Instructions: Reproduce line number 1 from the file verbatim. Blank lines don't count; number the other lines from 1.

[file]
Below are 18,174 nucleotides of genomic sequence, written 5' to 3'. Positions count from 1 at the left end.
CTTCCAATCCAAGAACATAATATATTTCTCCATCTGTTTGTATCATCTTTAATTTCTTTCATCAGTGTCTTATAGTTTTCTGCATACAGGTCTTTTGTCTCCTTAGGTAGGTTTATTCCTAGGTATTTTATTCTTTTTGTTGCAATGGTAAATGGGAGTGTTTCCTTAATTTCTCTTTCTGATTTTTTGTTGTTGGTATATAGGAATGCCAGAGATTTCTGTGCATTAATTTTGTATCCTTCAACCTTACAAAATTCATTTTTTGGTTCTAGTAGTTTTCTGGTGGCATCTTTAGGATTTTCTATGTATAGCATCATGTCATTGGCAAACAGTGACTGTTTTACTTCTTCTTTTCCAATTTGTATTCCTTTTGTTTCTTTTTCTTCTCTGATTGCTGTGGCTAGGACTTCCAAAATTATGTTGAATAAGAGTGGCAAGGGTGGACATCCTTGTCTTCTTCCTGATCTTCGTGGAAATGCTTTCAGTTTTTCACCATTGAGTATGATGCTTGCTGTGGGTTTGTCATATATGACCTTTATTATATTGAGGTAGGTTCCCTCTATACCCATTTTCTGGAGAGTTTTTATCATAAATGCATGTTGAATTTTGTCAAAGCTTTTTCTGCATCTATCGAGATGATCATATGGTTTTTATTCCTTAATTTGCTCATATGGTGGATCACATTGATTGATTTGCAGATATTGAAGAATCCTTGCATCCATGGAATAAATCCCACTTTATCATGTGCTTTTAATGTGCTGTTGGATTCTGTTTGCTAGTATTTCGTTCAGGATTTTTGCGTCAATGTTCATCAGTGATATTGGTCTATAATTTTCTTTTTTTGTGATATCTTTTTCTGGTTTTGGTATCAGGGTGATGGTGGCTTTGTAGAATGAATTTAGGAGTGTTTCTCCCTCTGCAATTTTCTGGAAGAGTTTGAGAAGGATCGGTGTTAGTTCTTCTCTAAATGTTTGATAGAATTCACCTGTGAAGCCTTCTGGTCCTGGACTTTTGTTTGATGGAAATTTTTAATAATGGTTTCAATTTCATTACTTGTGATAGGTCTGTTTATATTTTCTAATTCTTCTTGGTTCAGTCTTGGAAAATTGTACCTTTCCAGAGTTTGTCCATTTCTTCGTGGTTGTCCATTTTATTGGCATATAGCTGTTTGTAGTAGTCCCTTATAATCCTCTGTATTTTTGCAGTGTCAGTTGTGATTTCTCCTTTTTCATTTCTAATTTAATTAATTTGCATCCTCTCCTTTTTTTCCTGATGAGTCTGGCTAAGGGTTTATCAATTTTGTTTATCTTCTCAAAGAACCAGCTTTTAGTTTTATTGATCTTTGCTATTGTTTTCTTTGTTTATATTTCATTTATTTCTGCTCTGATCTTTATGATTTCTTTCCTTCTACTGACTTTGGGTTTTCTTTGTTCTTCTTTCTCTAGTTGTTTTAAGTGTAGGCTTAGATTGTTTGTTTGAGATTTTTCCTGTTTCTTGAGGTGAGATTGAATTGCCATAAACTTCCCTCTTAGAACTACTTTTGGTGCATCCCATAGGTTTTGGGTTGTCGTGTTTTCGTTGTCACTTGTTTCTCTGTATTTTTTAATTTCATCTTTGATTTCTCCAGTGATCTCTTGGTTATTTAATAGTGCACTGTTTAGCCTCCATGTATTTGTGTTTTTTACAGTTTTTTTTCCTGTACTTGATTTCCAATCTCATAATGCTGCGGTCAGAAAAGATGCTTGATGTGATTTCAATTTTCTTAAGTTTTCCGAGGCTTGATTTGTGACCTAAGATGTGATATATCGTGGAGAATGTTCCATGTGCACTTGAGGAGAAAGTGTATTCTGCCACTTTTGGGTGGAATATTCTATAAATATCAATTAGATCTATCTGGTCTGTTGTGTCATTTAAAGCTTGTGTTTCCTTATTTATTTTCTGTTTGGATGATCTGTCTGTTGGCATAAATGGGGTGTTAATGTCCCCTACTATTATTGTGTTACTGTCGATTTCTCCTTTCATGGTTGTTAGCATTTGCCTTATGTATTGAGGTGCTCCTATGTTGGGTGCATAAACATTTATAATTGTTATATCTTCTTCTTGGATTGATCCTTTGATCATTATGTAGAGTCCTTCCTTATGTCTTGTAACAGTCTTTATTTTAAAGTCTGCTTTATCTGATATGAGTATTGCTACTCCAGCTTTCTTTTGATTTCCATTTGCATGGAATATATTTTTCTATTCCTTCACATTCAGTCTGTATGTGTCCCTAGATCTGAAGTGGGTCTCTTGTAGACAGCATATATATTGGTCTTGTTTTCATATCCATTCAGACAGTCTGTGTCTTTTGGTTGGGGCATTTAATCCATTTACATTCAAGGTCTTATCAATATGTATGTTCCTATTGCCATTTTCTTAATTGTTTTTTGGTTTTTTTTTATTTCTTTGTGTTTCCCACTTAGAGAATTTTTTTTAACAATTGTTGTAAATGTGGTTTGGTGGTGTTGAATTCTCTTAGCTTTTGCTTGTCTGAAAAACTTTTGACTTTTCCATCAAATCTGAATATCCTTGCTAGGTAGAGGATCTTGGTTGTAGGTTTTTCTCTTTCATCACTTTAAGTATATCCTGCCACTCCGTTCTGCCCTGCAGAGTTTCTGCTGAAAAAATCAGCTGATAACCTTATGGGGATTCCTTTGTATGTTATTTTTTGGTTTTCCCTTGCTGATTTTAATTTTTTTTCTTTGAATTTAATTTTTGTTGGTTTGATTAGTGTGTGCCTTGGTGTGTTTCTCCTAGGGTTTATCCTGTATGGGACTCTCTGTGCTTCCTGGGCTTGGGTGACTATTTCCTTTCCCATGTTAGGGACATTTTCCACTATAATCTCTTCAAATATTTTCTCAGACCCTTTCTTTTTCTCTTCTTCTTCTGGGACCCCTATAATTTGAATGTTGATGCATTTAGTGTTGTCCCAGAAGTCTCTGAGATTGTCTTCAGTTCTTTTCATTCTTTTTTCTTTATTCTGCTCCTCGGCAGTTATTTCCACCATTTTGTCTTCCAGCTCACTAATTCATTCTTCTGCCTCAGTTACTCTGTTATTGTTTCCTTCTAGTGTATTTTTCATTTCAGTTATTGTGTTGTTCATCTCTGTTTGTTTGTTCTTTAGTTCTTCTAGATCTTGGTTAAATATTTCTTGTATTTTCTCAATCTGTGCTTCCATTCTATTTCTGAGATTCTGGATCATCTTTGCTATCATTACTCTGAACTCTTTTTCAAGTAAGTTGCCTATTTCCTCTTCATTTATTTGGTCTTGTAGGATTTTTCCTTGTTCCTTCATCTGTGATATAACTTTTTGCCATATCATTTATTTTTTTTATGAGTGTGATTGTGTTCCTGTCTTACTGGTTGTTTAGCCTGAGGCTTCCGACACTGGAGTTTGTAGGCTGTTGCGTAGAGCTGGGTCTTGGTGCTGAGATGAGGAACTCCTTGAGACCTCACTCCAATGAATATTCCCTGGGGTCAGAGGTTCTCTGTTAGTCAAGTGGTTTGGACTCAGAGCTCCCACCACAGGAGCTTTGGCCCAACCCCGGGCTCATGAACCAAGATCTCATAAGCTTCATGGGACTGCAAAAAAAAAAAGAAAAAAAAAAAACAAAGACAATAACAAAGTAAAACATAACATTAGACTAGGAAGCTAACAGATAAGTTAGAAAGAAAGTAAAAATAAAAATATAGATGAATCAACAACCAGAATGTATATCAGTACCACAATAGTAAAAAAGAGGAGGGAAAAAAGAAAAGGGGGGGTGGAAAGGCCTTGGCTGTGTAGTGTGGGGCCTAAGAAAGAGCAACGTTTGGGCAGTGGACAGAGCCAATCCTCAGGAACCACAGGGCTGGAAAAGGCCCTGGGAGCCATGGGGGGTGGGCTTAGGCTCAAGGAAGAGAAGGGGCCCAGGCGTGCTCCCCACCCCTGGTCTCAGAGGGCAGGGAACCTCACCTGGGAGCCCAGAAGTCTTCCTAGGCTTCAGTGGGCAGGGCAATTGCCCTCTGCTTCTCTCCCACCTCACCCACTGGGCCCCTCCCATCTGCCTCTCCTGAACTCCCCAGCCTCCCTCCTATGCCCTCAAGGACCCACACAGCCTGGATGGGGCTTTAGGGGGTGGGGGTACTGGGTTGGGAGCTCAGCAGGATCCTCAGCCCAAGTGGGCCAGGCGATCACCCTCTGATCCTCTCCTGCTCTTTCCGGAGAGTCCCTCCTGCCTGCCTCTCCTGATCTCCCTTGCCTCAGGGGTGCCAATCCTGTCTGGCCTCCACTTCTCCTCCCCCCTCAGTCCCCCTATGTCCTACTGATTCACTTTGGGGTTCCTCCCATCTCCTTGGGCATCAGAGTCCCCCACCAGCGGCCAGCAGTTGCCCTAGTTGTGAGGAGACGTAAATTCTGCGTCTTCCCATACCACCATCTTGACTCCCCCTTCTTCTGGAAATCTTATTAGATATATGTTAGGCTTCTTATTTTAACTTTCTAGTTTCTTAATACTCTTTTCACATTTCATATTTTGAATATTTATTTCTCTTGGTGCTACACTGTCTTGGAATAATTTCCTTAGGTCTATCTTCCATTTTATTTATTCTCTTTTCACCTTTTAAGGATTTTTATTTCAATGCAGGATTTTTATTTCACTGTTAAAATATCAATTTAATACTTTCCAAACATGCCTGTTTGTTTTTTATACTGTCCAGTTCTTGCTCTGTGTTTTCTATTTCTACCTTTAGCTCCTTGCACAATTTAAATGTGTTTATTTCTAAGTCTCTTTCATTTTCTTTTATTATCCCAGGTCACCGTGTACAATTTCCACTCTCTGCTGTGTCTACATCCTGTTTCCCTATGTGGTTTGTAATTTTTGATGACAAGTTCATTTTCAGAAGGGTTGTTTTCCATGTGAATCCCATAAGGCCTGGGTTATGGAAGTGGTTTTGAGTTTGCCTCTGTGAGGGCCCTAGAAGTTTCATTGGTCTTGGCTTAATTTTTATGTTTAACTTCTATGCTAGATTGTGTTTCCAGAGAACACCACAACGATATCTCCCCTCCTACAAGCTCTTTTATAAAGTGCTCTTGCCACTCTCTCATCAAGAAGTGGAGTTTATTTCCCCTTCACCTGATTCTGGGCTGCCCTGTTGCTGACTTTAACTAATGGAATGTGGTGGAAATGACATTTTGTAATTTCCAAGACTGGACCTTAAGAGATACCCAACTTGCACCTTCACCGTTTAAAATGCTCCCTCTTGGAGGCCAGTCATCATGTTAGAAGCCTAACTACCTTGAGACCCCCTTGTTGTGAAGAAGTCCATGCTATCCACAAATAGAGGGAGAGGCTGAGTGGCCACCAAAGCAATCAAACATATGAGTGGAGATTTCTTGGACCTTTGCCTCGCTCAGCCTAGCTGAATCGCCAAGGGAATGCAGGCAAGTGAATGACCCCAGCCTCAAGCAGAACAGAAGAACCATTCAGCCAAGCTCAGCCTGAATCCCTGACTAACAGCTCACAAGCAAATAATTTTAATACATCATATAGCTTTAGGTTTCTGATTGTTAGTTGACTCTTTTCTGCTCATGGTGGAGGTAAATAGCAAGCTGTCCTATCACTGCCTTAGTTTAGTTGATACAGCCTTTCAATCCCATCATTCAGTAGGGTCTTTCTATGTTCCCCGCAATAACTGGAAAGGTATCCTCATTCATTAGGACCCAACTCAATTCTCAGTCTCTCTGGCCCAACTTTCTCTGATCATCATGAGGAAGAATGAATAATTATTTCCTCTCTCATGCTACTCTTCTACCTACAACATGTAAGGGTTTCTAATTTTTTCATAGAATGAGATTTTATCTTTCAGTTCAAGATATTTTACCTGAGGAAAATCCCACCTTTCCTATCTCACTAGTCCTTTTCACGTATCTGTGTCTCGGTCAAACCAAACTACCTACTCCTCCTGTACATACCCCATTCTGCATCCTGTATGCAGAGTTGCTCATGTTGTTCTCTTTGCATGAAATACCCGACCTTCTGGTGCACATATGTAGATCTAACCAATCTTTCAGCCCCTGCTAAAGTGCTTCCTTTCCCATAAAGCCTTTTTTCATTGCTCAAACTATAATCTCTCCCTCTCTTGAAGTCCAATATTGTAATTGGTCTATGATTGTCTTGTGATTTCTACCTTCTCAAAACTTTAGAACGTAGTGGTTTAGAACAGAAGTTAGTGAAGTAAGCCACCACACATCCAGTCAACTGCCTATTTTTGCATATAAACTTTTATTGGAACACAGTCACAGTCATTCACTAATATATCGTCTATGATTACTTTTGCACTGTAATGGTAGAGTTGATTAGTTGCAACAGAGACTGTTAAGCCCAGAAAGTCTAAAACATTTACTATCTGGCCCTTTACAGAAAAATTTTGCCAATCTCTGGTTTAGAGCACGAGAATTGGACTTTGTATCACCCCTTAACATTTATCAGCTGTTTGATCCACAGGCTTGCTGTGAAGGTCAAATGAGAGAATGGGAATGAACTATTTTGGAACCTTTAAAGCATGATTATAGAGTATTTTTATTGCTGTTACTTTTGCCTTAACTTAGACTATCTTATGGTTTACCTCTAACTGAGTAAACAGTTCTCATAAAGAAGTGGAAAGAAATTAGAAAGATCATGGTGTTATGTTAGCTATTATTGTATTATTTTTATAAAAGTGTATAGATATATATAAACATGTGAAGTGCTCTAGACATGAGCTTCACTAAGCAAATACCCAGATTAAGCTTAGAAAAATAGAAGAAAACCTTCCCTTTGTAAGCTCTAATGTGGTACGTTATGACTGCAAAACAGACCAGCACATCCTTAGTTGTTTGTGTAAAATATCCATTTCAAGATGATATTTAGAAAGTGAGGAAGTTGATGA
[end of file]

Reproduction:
Below are 18,174 nucleotides of genomic sequence, written 5' to 3'. Positions count from 1 at the left end.